Meet Assande Alle Felix, a Smallholder Cocoa Farmer in Côte d’Ivoire

Family farming is critical to food security, health, livelihoods, and natural resource management. In honor of the UN’s International Year of Family Farming, the Rainforest Alliance is shining the spotlight on family farmers in an ongoing series.

Today, we talk to Assande Alle Felix, a 56-year-old cocoa farmer in Côte d’Ivoire, whose 15-acre (6-hectare) farm is part of the Rainforest Alliance CertifiedTM COOPROYA cooperative. Felix is the father of ten children. His youngest is just a year old and his oldest is 30.

Q: How long has your family had the farm?

A: My family has had this farm a long time, more than 30 years. I got this farm from my father when he died.

Assande Alle Felix

Assande Alle Felix

Q: What does the farm mean to your family?

A: The great part of my family income comes from the cocoa farm. I have some food crops, but these are mostly for our own consumption. I also have 2.5 acres (one hectare) of rubber and a small coffee farm.

Q: How does your family help out on the farm?

A: My wife helps me mainly during harvest season. She helps to do the pod collection and the cocoa bean drying. Sometimes she helps with the weeding, and she also does all the cooking. My two eldest boys also help me on the farm. Five of my children go to school in the town, and the other three are too young to help or go to school yet.

A: Why did you decide to get involved with the Rainforest Alliance?

A: I met with the president of the cooperative four years ago, who explained the certification process. My first interest was the premium because for me it was a way to increase my money. Now, even though the premium is still very important, I appreciate the training that I have received on good farming practices. My farm looks better and I am harvesting more cocoa beans than before.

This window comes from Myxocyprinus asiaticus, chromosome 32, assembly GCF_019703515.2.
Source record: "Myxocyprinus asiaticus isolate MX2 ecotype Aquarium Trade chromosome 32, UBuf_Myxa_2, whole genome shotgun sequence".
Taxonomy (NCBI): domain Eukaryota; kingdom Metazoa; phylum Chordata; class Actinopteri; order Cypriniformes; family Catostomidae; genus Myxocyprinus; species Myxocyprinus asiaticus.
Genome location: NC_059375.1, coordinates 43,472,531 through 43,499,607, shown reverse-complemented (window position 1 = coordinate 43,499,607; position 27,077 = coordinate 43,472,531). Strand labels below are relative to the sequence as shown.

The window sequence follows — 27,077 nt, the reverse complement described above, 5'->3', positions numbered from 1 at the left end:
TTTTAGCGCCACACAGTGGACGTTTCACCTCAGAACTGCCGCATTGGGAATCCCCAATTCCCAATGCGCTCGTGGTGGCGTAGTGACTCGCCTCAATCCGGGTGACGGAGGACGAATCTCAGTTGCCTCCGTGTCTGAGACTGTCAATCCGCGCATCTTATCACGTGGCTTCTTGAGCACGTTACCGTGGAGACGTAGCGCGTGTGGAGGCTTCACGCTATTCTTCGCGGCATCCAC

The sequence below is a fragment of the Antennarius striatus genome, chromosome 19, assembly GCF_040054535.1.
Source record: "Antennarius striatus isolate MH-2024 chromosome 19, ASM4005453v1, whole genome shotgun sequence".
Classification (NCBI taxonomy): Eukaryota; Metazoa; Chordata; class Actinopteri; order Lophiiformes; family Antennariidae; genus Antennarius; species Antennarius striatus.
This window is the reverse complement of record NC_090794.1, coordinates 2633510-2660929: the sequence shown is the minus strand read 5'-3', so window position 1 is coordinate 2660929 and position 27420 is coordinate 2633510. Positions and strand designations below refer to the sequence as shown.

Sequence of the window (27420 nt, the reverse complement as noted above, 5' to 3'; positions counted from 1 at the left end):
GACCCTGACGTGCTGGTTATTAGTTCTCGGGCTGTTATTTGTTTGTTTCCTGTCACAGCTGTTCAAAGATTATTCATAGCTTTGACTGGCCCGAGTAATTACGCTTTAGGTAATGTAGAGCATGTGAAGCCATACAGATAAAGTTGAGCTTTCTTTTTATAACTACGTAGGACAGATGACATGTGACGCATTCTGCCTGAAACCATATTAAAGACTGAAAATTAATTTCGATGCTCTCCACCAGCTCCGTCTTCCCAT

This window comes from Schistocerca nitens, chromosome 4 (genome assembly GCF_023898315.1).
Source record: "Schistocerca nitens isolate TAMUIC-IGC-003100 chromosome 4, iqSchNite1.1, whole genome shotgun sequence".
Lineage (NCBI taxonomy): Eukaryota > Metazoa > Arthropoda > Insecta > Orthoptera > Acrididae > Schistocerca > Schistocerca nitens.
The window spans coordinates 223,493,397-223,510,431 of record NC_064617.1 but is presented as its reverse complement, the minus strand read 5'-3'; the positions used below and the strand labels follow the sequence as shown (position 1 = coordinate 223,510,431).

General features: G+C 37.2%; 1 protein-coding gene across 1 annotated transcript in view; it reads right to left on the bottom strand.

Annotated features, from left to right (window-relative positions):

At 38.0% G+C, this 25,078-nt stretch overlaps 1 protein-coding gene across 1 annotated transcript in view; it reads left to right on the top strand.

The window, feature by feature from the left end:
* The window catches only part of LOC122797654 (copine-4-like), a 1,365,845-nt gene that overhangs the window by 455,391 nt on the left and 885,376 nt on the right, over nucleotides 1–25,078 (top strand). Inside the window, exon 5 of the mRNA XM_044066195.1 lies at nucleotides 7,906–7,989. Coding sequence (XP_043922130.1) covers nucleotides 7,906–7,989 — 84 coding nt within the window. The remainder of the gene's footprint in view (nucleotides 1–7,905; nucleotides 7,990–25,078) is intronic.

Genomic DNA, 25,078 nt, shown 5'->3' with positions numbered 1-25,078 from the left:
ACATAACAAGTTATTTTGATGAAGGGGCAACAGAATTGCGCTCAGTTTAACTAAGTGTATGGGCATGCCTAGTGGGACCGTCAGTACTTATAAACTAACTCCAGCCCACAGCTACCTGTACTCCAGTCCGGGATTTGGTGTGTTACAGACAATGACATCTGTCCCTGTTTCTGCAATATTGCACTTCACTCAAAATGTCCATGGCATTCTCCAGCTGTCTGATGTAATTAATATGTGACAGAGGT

”My farm looks better and I am harvesting more cocoa beans than before.”

Assande Alle Felix

Q: How has certification made a difference to your farm and your family?

A: Before certification, I used to wash my pesticide-spraying equipment in the river and I was not using protective clothing. Now, I know that it’s not good for my family. So I work with a spraying team, which is trained and has adequate equipment. I also have better yields because the cooperative trainers visit me and give me advice. And the premium also helps me to manage my family.

Q: What are your hopes for the future for your farm and your family?

A: I want to get more money for my children and my wife. Cocoa work is very difficult and we are still living in difficult conditions. If I can grow more cocoa, earn a better price for my cocoa and more premiums, I think I can improve the life of my family.

Ramon nut, a sustainable superfood - photo by Sergio Izquierdo

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